BY TPH STAFF
There are those who believe that one moment can alter your life forever, and for Dorothy Brooke, that moment happened more than 80 years ago in Cairo, Egypt. In the early 1930s, Mrs. Brooke was astonished to find thousands of former WW1 British warhorses who had been abandoned and sold into working hardships on the streets of Cairo. Not only did that moment greatly impact Mrs. Brooke’s life, it would also change the lives of working equines for decades to come.
Her subsequent relentless and inspiring efforts to rescue 5,000 of those animals and end their suffering led to the creation of what is today Brooke: Action for Working Horses and Donkeys (Brooke) – the world’s largest international equine welfare charity.
Working equines are the engines that power developing countries. They are crucial to literally hundreds of millions of the world’s poorest people who depend on these animals to help them eke out a meagre livelihood. The animals carry out backbreaking household chores, plow fields, take goods to market, haul food and water, transport construction materials, and earn extra money so families can pay school fees for their children and purchase food, clothing, and medicine.
However, as a result of owners’ extreme poverty, lack of education, few resources, and no access to veterinary assistance, these animals usually live sad, painful, and short lives – which is not only tragic for the animals, but causes devastating economic hardships for their families who are often already on the cusp of financial ruin.
- Overloaded, dehydrated, and exhausted, many working equines collapse – and often die – once they reach markets with their heavy burdens. Without access to water once they arrive, their futures are uncertain, at best, so Brooke constructs water troughs at many high-traffic markets in developing countries.
- A Brooke veterinarian in Pakistan examines a donkey at one of Brooke’s many wayside stations, where owners can pull their working animals off of the street and directly into a clinic for free veterinary care.
- Horses, donkeys, and mules like this one routinely haul 25-40 tons of bricks each day across thousands of kilns in India, Egypt, Pakistan, and Nepal. Brooke veterinarians work in hundreds of these kilns to improve the welfare of the animals who suffer there.
- Owners are often paid by the loads they deliver, so the temptation for poor owners to overload and overwork their animals is enormous.
That’s were Brooke comes in. They offer advice and support to local communities in order to educate owners and service providers (such as farriers, healers, saddle makers, feed dealers, etc) on the proper care and keeping of equines. The education programs have improved the welfare of animals who would otherwise have lived in misery.
Brooke’s equine welfare programs are grounded in sustainability and education. They provide free veterinary care for these hard-working animals and sustainable programs that create a lasting infrastructure for ongoing improvement of animal welfare in communities that are plagued by poverty and poor working conditions.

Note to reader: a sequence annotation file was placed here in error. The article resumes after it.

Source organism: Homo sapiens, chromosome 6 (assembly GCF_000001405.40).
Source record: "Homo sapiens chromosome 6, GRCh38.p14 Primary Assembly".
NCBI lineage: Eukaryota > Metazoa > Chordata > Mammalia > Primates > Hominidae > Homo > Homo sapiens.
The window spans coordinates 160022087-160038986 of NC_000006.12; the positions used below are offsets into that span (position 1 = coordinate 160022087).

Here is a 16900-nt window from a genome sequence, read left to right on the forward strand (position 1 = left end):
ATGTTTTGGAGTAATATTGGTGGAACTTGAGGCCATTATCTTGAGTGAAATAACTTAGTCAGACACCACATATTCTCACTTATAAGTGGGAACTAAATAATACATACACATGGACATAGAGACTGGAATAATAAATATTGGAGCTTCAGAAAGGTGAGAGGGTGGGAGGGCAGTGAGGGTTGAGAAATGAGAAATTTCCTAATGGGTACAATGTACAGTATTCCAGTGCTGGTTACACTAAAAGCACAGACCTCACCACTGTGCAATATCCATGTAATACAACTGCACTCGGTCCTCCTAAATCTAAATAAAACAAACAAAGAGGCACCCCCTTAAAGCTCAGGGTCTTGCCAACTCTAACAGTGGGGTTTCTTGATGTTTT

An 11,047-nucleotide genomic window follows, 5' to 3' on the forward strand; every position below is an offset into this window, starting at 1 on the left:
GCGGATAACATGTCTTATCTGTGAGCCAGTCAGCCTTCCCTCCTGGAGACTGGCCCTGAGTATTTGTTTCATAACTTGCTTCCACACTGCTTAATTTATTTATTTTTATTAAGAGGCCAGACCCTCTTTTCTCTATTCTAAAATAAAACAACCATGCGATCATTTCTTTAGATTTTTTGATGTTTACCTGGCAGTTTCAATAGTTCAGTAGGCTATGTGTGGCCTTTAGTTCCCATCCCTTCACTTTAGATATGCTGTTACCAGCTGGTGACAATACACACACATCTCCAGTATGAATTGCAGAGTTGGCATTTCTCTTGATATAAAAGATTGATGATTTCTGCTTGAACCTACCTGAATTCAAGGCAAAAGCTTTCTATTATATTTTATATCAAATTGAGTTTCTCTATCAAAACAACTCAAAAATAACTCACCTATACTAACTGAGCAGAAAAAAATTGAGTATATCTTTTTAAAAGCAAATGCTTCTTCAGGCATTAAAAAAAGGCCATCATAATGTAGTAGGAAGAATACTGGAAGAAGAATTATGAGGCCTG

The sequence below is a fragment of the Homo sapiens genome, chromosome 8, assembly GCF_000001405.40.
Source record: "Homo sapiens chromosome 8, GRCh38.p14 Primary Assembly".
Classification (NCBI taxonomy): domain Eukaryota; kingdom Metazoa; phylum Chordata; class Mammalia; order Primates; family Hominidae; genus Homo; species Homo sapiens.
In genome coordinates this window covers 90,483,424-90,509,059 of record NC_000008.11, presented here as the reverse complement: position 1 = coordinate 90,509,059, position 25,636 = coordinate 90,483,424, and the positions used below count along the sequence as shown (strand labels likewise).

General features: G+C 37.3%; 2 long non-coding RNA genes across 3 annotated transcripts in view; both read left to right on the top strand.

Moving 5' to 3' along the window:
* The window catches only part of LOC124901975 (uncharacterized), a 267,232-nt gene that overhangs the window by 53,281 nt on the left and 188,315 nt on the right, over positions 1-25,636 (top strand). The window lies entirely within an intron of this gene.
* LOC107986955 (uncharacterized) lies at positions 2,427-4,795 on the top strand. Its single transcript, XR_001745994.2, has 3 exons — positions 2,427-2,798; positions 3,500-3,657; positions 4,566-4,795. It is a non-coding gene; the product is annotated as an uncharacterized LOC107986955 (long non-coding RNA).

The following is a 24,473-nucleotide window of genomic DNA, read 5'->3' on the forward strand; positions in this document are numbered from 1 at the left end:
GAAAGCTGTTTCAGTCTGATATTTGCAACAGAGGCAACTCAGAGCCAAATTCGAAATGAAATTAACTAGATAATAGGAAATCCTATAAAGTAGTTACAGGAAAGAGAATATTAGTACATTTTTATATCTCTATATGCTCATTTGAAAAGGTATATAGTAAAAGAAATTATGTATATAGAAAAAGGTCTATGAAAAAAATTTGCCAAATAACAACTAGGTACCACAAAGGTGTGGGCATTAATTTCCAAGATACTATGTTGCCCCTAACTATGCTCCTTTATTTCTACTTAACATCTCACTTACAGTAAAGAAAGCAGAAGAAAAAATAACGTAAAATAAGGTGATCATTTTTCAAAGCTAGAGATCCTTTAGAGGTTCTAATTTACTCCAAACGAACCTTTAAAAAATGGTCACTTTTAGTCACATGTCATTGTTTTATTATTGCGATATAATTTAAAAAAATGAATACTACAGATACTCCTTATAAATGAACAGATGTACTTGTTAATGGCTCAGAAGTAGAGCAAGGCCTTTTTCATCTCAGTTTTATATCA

One of the most exciting events in Brooke’s 80-year history was the creation of Brooke USA seven years ago. Brooke USA is the American fundraising arm of Brooke, and exists solely to raise money to support Brooke’s overseas programs. Since officially opening their American headquarters at the Kentucky Horse Park in Lexington only four years ago, Brooke USA has become a pivotal part of the organization’s success.
By introducing Americans to their unique work, Brooke USA is able to fund projects that permanently reverse the effects malnutrition, dehydration, overloading, exhaustion, heat stress, colic, lameness, infectious disease and injuries.
Most recently, Brooke USA launched its “Buy a Donkey a Drink” campaign, which is raising money to build five massive, permanent water troughs in Ethiopia that will benefit 13,500 working equines, giving them lifetime access to fresh water, and benefitting more than 80,000 people who depend on them. Ethiopia was selected for this particular project because it is plagued by annual drought and extreme poverty.
These 50-foot-long concrete troughs will be located in very busy market areas where thousands of animals regularly gather. In addition to horses, donkeys, and mules, an additional 60,000 other livestock animals such as camels and cattle will also have access to this lifesaving water. By making it possible for animals to drink on a daily basis, Brooke will lower the equine mortality rate in that area by 45%.
Brooke USA’s “Buy a Donkey a Drink” campaign is just one example of literally hundreds of Brooke projects currently underway in locations that include Afghanistan, Pakistan, India, Nepal, Egypt, Ethiopia, Senegal, Kenya, Guatemala, Nicaragua, and a pilot project recently launched in Mexico.
With help from donors and the support of a sparkling list of equestrian celebrities such as Brooke USA ambassadors Boyd Martin, Debbie McDonald, Laura Kraut, Nic Roldan, Allison Brock, Sinead Halpin, and others, last year alone, Brooke reached 1.8 million horses, donkeys, and mules. This year they expect to reach an additional 2 million animals. Add to that the international fire power of Brooke president, HRH The Duchess of Cornwall, and patron HRH Princess Alia of Jordan, with global ambassadors Monty Roberts and Charlotte Dujardin, and Brooke USA is poised to affect the lives of millions more working equines in the foreseeable future.